Ban will extend protection to workers on low incomes.

As reported in our May article (Extension on the ban on exclusivity clauses announced) the government consulted on extending the prevention of the use of exclusivity clauses in zero-hours workers' contracts and agreed to apply the ban to those workers earning less that the Lower Earnings Limit ('LEL'). In the current financial year 2022-2023, the LEL is £123 a week.

The ban extension reflects an acceptance from the government that employers should not be able to restrict the earning potential of those workers who have few guaranteed working hours and thus only low guaranteed earnings from seeking employment elsewhere whilst they are not working.

The Exclusivity Terms for Zero Hours Workers (Unenforceability and Redress) Regulations 2022 (the Regulations) shall come into force on 5 December 2022. The Regulations define 'exclusivity terms' as any contractual term which prohibits a worker from doing work or performing services under another contract or arrangement, or which prohibits a worker from doing so without their employer's consent.

The Regulations make it automatically unfair to dismiss an employee if the reason or principal reason for the dismissal is they breached an exclusivity term. This is a 'day one' protection, meaning no qualifying period of employment is required to benefit from it. Employees are also protected from any detrimental treatment by their employer if they breach an exclusivity term, meaning employers cannot surreptitiously enforce exclusivity clauses by taking action other than dismissal. If a tribunal finds that a detriment occurred, it may award as much compensation as it considers 'just and equitable', up to an amount equal to the basic and compensatory awards available for unfair dismissal.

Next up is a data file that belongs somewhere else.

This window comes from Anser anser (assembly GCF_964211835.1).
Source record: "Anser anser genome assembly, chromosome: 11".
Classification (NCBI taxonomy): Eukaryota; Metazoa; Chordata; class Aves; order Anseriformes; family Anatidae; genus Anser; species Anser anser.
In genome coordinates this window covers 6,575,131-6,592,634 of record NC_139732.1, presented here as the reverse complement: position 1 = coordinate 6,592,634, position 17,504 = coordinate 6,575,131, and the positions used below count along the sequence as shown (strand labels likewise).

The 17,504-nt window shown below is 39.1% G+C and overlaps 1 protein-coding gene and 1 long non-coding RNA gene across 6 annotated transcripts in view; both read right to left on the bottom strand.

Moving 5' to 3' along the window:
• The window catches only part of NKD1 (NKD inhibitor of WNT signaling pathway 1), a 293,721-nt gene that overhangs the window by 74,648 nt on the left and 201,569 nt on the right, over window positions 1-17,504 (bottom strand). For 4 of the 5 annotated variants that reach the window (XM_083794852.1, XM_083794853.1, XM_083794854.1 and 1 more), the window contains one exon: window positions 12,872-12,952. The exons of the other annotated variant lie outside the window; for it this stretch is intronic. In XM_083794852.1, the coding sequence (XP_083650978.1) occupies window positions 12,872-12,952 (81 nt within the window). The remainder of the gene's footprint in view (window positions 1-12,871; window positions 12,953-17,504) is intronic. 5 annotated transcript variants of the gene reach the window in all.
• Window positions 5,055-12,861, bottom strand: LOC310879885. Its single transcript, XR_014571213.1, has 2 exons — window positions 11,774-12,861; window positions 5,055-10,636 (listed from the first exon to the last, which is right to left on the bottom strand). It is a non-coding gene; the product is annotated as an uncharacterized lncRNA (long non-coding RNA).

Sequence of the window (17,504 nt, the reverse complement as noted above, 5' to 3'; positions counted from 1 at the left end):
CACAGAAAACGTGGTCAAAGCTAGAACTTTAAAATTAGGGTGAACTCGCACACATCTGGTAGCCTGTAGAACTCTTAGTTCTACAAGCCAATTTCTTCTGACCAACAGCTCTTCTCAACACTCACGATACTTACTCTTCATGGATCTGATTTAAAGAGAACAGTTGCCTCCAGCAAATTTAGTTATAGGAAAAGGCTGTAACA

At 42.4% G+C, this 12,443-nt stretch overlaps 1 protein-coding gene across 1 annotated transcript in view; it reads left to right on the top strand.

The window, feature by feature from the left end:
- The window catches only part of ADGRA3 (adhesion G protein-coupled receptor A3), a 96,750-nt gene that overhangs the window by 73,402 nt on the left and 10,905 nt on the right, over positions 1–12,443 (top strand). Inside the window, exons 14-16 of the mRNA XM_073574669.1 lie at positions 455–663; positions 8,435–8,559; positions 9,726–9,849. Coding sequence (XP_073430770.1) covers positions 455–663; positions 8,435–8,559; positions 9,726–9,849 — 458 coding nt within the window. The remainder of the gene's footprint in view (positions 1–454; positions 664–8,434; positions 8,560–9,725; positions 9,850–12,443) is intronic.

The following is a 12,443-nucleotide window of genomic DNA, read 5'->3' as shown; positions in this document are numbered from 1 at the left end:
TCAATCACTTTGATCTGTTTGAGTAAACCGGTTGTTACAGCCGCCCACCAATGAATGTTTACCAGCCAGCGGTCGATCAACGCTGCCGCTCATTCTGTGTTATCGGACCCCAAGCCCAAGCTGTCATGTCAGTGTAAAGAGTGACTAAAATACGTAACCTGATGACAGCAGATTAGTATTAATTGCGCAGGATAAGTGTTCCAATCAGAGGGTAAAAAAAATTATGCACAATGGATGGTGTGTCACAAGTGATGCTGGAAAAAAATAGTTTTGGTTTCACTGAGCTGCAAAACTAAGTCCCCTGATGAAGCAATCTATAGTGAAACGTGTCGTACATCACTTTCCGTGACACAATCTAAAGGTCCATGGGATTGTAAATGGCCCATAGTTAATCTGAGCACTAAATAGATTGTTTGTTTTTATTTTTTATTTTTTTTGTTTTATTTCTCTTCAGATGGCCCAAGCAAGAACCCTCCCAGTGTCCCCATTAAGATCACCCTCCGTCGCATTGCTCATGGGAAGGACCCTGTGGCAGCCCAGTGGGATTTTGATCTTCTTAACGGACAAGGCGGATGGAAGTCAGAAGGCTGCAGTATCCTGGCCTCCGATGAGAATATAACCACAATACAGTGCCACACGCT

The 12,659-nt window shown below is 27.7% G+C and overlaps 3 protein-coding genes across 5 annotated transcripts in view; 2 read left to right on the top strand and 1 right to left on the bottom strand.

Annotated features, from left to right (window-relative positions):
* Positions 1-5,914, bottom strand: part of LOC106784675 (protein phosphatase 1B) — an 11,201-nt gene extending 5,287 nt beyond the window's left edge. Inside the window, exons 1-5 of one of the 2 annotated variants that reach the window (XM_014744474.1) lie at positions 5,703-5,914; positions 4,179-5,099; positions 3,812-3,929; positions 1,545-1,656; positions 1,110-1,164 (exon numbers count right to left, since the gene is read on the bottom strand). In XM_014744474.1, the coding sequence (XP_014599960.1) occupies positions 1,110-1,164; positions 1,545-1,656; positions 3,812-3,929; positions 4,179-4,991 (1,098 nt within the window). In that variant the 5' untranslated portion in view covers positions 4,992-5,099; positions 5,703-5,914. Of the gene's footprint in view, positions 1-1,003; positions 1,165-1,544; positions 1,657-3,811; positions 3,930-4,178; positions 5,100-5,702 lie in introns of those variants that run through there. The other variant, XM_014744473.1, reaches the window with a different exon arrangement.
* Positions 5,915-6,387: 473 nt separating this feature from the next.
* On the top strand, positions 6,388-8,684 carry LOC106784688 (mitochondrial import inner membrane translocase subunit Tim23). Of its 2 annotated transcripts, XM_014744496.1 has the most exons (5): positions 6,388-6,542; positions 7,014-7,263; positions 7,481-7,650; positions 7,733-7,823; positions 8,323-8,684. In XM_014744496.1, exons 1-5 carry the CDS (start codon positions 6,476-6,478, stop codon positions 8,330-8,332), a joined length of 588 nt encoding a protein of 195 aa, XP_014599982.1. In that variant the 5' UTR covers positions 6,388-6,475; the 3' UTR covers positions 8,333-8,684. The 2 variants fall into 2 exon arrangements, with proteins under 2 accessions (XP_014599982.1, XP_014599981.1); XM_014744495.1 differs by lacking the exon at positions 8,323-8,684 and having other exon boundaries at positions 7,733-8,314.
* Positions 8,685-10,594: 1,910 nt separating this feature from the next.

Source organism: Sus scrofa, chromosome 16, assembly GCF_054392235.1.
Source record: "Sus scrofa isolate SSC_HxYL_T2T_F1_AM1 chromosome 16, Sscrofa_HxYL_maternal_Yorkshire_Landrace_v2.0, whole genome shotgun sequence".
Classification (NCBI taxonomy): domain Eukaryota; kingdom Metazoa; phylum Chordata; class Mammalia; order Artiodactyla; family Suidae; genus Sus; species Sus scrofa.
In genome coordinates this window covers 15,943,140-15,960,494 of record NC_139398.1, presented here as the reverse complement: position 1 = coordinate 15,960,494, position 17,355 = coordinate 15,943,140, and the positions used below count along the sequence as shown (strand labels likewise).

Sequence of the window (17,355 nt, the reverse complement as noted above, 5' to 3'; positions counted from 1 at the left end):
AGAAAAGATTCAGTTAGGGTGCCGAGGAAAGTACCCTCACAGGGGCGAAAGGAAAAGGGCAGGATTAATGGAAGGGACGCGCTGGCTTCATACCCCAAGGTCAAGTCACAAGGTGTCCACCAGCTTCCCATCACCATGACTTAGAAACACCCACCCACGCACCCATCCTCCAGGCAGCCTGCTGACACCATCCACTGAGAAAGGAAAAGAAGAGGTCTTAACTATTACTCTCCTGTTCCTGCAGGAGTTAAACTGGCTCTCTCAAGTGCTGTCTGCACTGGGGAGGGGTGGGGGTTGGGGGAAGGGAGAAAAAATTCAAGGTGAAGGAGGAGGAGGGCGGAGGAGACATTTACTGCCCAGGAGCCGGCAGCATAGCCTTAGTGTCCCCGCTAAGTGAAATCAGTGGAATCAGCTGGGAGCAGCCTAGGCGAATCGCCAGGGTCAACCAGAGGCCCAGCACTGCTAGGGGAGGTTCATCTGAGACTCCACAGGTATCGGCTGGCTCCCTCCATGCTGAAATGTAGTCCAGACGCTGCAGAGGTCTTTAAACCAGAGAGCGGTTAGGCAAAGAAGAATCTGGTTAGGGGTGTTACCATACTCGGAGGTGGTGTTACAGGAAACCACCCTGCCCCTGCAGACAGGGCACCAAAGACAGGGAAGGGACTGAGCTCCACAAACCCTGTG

Unlike employees, workers do not benefit from protection against unfair dismissal. However where an employment tribunal finds that a zero hours or low earning worker was subjected to a detriment (which could include termination of the contract) because they breached an exclusivity term in their contract, it can award compensation up to an amount equal to the unfair dismissal basic and compensatory awards.


Many employers in the third sector have moved away from zero hours contracts in recent years due the reputational and retention risks of using a form of contract which does not offer a predictable income. Employers should seek legal advice to review their guaranteed hours contracts and working arrangements to ensure that provisions which prevent or limit staff from carrying out work for other employers do not fall foul of the Regulations.

As noted in our article in May, the extension of the ban will be welcomed by workers seeking to boost their incomes who may otherwise have been prevented from doing so by an exclusivity clause in their contract.

However, it should be noted that the LEL threshold, which is as far as the ban extension goes, does not represent a significant income and there may be workers who remain frustrated by their employers who demand their workforce cannot work for other employers despite offering comparatively little in terms of guaranteed hours and pay.

It is also debateable to what extent the workers and employees who will benefit from this protection will be aware of it and how they can access the legal support they might require to enforce these protections.

The content of this article is intended to provide a general guide to the subject matter. Specialist advice should be sought about your specific circumstances.